Lime Ears Aether R (1200 EUR)

Compared to the Aether R, MMR’s Gáe Bolg isn’t as vibrant or bright of an in-ear. The former’s peaks along the high-mids and mid-treble give higher-pitched instruments expressiveness and punch, while the Gáe Bolg, again, is tuned a bit more relaxed in these regions. Horns will have a more brass-y sound to them, and hi-hats sport a more metallic tick to them as well. On the Jacob Mann Big Band’s Baby Carrots, for example, the Aether R puts the trumpets front and centre, while the Gáe Bolg highlights the saxophones more. Similarly, on Tori Kelly’s Masterpiece, this Aether R reproduces her voice with a brighter, throatier profile, while the Gáe Bolg’s delivery is chestier, warmer, more intimate and more enveloping. This too is courtesy of the Gáe Bolg’s fuller, larger-sounding upper-bass and lower-midrange. It provides size and meatiness to its instruments, while the Aether R’s are a tad more distant and less substantial by comparison. This also has spatial effects, where the Gáe Bolg’s stage feels a tad more crowded, though organised all the same, and the Aether R’s is a touch airier.

As far as their extremes go, up top, both in-ears exhibit similar degrees of bite with snare hits and string plucks. Though, because of where their respective peaks are positioned, they’ve got very different textures. Again, the Aether R has crisp, bright, more metallic transients with an 8kHz peak, while the Gáe Bolg has smoother, more bodied highs, courtesy of the 5-6kHz and 10kHz peaks. The latter may get as energetic with some material, but it won’t ever cut as much as this Aether R’s will. On John Mayer’s Edge of Desire, for example, both monitors get pretty shrill on his sibilants, but the R’s delivery is brighter, while the Gáe Bolg’s has a warmer tone to it. I find this helps the latter perform particularly well with music that includes trashier hi-hats, or more organic-sounding drums in general. Whereas, the Aether R is capable of more cut for a genre like pop. Then, down low, the Gáe Bolg’s got the far meatier, longer-decaying bottom-end to my ears. It’s got more personality and texture to it, while the Aether R’s is tighter and more functional; a tad more clinical-sounding, if anything.

FiR Audio M3 (USD 1199)

The differences between the Gáe Bolg and the M3 are pretty clear at first listen. The latter is tighter and crisper-sounding with more contrast between extremes, while the former has more meat to its bones. That first stems from the M3’s sub-bass bias, which slopes down into its fairly dipped low-mids. This means its bass notes are tighter, further removed from its midrange. And, they’re darker as well, which, again, provides a stronger contrast against its bright, crisp high-end. The Gáe Bolg lets its low-end a bit looser by comparison, melding it to the midrange for a more organic tone and introducing a tad more warmth to its image as well. Speaking of the treble, the M3 has more of it, and it’s been exaggerated for extra fun too. It has a 5-7kHz rise to sharpen transients, particularly noticeable with how crisply cymbals and hi-hats bite. And, a lifted high-treble gives it an airier stage as well. Though, because of that, the Gáe Bolg does have the more linear, more natural-sounding highs with a more realistic timbre to rides and keys. It’s all just delivered in a smoother, muter manner.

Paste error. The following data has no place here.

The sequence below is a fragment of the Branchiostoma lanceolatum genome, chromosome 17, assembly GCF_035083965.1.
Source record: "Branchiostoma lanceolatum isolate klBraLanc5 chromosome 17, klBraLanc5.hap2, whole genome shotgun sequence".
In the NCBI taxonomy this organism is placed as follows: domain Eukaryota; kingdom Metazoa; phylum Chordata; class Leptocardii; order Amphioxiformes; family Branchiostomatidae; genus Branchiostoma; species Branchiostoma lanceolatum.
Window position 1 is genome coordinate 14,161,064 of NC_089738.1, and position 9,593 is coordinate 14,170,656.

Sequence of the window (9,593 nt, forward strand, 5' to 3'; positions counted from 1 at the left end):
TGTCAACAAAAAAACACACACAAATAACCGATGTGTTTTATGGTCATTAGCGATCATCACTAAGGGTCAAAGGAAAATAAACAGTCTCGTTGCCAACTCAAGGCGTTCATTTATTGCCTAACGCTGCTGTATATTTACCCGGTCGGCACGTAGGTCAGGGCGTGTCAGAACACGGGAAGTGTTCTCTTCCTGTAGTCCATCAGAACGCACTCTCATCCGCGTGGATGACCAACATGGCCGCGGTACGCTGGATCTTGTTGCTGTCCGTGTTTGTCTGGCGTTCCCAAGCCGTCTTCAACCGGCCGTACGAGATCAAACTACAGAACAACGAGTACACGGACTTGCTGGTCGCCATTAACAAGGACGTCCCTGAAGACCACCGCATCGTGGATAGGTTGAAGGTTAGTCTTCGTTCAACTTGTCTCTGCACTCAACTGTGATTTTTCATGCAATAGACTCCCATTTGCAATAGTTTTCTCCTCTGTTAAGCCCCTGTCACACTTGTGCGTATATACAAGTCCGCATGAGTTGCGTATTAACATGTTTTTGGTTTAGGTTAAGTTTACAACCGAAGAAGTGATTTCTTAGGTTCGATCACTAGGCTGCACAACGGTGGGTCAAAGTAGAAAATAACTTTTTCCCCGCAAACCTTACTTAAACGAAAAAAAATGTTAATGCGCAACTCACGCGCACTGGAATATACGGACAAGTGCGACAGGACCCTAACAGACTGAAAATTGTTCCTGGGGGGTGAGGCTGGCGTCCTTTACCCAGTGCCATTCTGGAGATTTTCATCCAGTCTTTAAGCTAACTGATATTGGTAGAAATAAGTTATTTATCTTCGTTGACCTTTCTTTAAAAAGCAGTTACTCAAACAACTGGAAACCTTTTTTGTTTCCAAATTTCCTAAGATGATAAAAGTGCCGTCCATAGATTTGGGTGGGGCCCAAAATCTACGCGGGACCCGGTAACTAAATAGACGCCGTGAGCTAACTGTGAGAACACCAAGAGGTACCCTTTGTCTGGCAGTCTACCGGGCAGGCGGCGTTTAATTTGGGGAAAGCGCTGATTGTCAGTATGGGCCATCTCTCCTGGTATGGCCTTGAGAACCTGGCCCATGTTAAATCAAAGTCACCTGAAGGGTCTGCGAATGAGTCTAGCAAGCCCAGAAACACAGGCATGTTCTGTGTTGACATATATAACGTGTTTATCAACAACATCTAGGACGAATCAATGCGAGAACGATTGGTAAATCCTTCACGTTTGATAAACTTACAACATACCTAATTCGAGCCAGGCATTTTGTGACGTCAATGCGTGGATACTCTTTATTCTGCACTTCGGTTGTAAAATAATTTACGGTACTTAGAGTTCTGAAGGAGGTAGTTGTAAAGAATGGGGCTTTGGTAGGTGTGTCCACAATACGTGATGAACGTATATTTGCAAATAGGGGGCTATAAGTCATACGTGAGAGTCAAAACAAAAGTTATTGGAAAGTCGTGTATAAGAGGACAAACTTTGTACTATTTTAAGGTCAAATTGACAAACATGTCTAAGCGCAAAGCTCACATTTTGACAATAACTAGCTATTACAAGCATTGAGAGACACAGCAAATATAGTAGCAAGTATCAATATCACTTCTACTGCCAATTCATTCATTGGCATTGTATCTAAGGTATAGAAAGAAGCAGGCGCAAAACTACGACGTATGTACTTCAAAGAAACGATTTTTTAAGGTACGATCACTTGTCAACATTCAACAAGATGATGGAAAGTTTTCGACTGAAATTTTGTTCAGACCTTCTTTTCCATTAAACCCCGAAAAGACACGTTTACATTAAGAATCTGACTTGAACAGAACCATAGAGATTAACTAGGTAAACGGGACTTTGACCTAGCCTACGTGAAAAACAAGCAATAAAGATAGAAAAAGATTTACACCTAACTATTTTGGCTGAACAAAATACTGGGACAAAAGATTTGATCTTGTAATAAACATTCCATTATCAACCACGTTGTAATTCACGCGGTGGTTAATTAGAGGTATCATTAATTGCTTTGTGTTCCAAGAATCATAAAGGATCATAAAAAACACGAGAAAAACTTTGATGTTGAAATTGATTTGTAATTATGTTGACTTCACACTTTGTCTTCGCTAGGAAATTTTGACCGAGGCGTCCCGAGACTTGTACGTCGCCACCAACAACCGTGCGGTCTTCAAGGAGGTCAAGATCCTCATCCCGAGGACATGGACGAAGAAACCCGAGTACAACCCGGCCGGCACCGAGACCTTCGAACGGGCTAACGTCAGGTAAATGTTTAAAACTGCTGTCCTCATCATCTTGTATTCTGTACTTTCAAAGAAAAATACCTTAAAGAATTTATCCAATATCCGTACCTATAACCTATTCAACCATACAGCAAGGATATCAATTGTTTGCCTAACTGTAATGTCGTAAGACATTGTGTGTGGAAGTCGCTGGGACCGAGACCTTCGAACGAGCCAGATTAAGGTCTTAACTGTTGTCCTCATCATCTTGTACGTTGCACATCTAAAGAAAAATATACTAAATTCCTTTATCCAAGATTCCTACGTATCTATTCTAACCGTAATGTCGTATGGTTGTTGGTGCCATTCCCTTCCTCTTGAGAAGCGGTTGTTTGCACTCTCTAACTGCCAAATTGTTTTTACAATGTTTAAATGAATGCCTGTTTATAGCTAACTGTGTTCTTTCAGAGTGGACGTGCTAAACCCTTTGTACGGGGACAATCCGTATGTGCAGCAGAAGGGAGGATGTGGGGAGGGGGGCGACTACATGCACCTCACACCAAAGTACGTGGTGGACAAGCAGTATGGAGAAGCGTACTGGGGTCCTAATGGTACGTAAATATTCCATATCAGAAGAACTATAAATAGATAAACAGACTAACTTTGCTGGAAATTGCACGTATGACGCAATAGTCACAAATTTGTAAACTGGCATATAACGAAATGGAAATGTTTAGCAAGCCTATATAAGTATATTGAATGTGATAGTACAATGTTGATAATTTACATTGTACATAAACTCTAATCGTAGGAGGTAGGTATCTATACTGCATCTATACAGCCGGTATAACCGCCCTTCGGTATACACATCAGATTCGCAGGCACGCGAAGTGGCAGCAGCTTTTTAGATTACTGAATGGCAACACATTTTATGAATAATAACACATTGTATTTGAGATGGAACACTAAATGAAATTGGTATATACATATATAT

In technique, though, I feel this Gáe Bolg edges out the M3 in most respects. Though neither IEM has the most expansive of stages, the Gáe Bolg is the stronger organiser of the two by a fair margin. It positions notes with greater accuracy, and its stereo spread is wider too. Despite this Gáe Bolg’s fatter, more intimate notes, it also renders depth more realistically. Whereas, all this M3’s instruments stand more-or-less in single file. When it comes to detailing, you’ll hear crisper, tighter notes from the M3. But, to me, this Gáe Bolg has the more prominent texture, especially in its low-mids. Instruments are more fleshed-out, more three-dimensional, and they’ve got more weight to them too. The one exception would probably be the bass, where the M3’s diaphragm lends a lot of genuine rumble, while the Gáe Bolg’s isn’t necessarily as tactile. So, tonal differences aside, I feel resolution, texturing and stage expansion are all traits the Gáe Bolg ultimately has more of.


With this 2020 Gáe Bolg, MMR have crafted a daily carry that doesn’t compromise character or personality for versatility. It’s unapologetically bold, intimate and meaty. Yet, through its linearity and technique, it works comfortably with a sea of genres nevertheless. The bass, while not skull-rattling, soars through depth, musicality and decay. The mids are steeped in gutsiness, warmth and size, yet airy and resolving all the same. And, its highs, while tapered, has both articulation and naturalness in tone too. That’s not to mention its exquisitely-made, thoughtfully-designed and pristinely-finished chassis that encases it all. So, while colour isn’t usually the most ideal catalyst for universal appreciation, I feel the Gáe Bolg – like Campfire’s Andromeda before it – could be one that errs that line just right. To my eyes, MMR have fully redeemed their Gáe Bolg with its 2020 redux, and they’ve successfully ended their year with what I think could be a classic in the making.